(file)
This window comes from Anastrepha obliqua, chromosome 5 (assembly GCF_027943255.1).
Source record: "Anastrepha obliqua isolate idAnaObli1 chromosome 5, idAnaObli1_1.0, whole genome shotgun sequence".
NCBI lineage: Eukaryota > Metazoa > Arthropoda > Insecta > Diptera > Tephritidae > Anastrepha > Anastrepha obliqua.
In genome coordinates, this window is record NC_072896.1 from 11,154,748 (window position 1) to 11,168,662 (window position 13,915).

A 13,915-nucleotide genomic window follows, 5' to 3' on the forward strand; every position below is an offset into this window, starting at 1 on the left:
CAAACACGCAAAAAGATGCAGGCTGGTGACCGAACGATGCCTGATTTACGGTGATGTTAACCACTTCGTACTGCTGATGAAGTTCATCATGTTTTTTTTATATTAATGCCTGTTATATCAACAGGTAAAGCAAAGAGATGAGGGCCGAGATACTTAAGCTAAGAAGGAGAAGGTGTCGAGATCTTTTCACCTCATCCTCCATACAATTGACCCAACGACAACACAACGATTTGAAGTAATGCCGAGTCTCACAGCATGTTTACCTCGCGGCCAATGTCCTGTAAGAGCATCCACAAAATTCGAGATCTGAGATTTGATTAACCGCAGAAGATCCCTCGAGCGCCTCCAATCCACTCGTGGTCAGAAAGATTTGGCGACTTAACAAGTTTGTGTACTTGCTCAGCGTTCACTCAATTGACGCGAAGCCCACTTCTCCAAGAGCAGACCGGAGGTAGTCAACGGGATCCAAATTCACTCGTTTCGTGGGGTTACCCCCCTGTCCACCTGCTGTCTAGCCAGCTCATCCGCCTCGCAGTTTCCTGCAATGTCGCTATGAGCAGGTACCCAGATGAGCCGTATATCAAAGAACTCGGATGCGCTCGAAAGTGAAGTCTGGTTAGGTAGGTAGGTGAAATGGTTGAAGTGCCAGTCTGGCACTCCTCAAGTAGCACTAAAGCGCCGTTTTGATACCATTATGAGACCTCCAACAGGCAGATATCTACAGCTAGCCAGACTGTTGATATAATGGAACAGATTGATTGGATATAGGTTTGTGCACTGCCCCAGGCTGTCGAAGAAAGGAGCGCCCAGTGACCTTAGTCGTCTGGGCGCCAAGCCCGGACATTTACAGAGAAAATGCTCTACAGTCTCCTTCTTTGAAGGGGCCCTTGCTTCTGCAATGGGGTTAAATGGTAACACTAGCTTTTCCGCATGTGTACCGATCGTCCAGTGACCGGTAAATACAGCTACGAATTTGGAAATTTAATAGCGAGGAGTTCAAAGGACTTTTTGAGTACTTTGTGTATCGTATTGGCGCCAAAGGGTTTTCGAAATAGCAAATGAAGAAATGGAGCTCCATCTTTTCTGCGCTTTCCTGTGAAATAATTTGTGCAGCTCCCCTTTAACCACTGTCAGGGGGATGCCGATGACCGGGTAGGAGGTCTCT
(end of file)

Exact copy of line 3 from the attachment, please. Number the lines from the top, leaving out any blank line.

NCBI lineage: Eukaryota > Metazoa > Arthropoda > Insecta > Diptera > Tephritidae > Anastrepha > Anastrepha obliqua.